Old Concepts, New Medicine

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Just a reminder that The New Medicine airs on Wednesday evening (check your local PBS listings). Hosted by the late Dana Reeve, it’s of particular interest to those who embrace organic living, holistic healthcare and alternative therapies.

“When Bill Moyers’ series, Healing and the Mind, premiered on PBS more than 10 years ago, the emerging field of ‘mind-body medicine’ and a range of alternative therapies from acupuncture to meditation still lay on the fringes of the U.S. healthcare system,” says Catherine Allan of Twin Cities Public Television, the show’s executive producer. “Today, the field is exploding, driven by a growing body of hard research data, as well as consumer demand, and led by pioneering doctors who understand the significance of the mind-body connection.”


The New Medicine reveals that medical education is changing. The show takes us to Drexel University College of Medicine in Philadelphia, one of a growing number of medical schools where there’s renewed emphasis on teaching some of the skills of pre-modern medicine: the importance of listening, comforting and encouraging the body’s own healing abilities. The traditional doctor-patient relationship is undergoing a shift from paternalism to partnership, as practitioners and consumers have begun to promote a more holistic form of healthcare called integrative medicine, which seeks to heal the whole person, rather than simply cure a disease.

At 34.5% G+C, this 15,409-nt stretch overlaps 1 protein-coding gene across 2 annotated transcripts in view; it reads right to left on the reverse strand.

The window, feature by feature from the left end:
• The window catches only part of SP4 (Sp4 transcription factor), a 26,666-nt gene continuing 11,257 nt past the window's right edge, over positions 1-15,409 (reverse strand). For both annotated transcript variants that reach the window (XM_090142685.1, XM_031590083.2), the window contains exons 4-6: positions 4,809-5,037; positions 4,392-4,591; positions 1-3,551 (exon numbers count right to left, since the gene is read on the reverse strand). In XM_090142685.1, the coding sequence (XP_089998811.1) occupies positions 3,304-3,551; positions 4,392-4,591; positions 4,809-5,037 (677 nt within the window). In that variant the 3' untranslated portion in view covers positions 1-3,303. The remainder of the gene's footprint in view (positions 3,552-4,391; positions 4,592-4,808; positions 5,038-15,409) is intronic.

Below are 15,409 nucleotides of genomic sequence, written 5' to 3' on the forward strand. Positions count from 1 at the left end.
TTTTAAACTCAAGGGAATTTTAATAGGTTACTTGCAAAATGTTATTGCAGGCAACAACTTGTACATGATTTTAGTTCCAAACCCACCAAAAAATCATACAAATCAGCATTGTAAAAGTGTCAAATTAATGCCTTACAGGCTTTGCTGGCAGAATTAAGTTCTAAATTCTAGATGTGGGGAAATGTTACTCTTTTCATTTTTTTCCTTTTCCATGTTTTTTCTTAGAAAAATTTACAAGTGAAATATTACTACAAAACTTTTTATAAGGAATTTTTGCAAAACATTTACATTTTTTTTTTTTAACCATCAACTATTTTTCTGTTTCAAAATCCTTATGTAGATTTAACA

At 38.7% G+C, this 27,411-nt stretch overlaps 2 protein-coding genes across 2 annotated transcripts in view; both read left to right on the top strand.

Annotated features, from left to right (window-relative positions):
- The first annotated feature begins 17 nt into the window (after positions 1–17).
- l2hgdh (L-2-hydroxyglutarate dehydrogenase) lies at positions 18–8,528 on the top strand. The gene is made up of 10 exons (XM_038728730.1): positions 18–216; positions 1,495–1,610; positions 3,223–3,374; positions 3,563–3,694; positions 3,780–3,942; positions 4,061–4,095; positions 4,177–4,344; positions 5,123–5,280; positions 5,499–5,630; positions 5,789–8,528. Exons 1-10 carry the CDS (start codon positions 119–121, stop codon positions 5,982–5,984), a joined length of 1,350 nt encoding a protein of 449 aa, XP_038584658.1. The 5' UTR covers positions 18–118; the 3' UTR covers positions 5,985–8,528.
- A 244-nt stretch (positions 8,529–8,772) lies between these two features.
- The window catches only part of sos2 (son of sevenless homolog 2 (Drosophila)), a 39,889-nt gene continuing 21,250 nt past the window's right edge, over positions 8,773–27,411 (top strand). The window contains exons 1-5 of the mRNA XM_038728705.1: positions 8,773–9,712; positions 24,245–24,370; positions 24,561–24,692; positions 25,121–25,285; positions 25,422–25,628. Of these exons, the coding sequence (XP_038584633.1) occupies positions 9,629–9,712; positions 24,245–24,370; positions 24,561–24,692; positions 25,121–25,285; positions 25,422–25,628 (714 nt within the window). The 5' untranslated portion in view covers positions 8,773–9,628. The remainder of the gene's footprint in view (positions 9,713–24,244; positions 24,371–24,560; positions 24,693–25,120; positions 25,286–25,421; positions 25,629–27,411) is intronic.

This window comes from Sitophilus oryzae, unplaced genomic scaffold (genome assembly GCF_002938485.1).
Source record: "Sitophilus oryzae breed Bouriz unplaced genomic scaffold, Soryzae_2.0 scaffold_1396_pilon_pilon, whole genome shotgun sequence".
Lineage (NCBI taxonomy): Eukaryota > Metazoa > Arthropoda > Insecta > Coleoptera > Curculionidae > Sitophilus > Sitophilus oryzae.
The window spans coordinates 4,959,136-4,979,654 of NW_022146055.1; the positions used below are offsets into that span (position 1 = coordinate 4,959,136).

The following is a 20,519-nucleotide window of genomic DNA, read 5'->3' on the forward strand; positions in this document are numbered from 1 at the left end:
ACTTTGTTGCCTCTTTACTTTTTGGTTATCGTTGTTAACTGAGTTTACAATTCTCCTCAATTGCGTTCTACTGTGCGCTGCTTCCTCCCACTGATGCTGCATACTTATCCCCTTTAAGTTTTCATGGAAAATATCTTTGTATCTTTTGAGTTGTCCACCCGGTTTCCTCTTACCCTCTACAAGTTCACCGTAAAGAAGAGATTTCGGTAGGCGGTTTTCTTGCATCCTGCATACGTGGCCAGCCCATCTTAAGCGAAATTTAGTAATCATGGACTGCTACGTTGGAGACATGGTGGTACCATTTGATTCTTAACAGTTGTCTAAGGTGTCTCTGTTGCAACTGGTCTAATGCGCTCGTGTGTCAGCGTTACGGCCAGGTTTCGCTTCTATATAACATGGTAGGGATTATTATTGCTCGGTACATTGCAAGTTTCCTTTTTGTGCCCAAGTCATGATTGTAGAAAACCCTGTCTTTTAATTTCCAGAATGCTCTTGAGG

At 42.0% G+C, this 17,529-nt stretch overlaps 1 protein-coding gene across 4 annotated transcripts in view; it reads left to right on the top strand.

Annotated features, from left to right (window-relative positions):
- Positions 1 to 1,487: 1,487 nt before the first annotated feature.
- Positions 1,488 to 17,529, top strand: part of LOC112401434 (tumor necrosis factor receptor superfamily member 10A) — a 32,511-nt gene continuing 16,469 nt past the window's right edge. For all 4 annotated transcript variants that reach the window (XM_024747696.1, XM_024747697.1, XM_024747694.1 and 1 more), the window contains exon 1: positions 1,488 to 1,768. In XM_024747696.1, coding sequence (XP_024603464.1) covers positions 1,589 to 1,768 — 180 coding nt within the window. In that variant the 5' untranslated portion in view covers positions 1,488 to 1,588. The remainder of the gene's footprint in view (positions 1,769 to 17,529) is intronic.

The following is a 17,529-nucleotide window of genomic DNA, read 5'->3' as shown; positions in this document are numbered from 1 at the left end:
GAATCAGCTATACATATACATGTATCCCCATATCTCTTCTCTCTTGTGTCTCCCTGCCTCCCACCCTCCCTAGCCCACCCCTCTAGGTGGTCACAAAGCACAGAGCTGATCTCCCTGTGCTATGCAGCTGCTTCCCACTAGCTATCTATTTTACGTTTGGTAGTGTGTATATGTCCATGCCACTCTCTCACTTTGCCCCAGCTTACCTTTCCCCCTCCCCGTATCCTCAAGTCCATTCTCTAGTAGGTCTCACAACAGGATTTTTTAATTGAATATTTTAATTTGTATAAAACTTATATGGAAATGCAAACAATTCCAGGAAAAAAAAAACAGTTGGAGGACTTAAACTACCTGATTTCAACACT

“We as a healthcare system have kind of lost our way a little bit over the last two decades by becoming so enamored of technology and specialization that we’ve lost sight of the individual as an individual, a very complex entity,” says Dr. Ralph Snyderman, chairman emeritus of Duke University. “We ought to understand that we are engaged in healing, and healing involves caring. And caring is at the root of the practice of medicine and at the root of the physician-patient relationship.”

“Some people might feel like, ‘Well, this is kind of the touchy-feely, soft side of medicine. Why pay attention when you know what’s important in getting the x-ray and giving the antibiotic?’ ” adds Dr. Arthur Kleinman of Harvard. But this attitude is dangerously shortsighted in his view. If you’re a doctor who fails to take the time to understand an individual’s personality, history, habits and fears, “you’re practicing veterinary medicine,” he says.

Be sure to check outThe New Medicine: Companion Book to the Public Television Series, with a forward by Dana Reeve. It includes in-depth interviews with physicians and research scientists featured in the program, as well as tips on how to choose the best doctor and how to get the most out of your visit.

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